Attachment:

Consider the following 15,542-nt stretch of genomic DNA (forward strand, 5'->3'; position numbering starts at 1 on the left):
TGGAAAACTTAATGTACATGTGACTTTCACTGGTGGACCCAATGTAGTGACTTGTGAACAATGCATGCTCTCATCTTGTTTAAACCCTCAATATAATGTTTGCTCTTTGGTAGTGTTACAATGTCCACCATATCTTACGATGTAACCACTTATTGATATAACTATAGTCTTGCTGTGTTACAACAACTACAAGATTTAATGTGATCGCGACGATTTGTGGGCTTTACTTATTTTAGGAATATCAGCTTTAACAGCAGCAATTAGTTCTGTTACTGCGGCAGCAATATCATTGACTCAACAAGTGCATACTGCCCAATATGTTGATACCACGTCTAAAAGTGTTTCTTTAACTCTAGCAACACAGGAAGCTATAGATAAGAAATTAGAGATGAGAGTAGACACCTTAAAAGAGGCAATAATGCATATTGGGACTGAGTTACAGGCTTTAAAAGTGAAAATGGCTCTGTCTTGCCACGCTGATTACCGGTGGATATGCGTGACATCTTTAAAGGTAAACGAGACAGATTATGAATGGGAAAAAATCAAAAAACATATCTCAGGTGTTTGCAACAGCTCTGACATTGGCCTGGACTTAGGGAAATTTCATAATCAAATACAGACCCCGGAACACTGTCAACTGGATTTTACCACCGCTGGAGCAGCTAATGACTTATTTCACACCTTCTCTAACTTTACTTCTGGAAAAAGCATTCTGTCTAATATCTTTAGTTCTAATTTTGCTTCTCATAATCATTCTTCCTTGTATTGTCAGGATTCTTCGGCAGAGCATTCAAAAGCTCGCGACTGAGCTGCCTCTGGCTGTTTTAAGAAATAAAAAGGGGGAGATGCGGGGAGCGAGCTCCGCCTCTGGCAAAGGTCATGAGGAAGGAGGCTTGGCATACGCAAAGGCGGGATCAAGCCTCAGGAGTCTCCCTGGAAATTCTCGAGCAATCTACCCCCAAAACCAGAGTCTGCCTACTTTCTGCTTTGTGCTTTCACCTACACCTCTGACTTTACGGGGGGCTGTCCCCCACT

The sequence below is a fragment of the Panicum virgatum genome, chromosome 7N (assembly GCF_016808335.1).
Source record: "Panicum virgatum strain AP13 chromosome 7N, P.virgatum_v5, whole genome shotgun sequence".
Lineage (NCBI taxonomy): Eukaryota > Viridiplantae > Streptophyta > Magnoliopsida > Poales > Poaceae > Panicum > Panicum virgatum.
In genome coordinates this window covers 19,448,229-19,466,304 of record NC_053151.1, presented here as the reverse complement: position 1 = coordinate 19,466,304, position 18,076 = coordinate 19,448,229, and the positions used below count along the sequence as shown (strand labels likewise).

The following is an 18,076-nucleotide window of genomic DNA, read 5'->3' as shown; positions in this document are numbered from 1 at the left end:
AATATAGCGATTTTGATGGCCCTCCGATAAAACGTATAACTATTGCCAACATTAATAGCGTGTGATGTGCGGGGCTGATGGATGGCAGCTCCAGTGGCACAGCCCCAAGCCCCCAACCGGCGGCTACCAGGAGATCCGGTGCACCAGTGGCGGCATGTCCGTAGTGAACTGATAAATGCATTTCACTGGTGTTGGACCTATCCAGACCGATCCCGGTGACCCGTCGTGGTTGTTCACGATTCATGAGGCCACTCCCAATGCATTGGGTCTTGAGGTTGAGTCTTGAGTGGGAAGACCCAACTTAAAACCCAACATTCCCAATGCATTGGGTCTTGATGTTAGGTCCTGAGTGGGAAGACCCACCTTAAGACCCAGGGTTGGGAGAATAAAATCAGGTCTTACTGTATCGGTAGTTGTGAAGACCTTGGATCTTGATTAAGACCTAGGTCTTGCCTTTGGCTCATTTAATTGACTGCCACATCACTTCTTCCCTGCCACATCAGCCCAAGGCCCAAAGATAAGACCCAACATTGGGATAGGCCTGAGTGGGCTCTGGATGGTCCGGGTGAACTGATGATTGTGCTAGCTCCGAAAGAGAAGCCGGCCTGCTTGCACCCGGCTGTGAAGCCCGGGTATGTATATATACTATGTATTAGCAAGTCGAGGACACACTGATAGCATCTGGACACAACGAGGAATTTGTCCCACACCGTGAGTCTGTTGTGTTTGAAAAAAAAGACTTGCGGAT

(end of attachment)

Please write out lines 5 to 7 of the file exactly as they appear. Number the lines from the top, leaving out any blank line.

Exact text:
Lineage (NCBI taxonomy): Eukaryota > Viridiplantae > Streptophyta > Magnoliopsida > Poales > Poaceae > Panicum > Panicum virgatum.
In genome coordinates this window covers 19,448,229-19,466,304 of record NC_053151.1, presented here as the reverse complement: position 1 = coordinate 19,466,304, position 18,076 = coordinate 19,448,229, and the positions used below count along the sequence as shown (strand labels likewise).

The following is an 18,076-nucleotide window of genomic DNA, read 5'->3' as shown; positions in this document are numbered from 1 at the left end: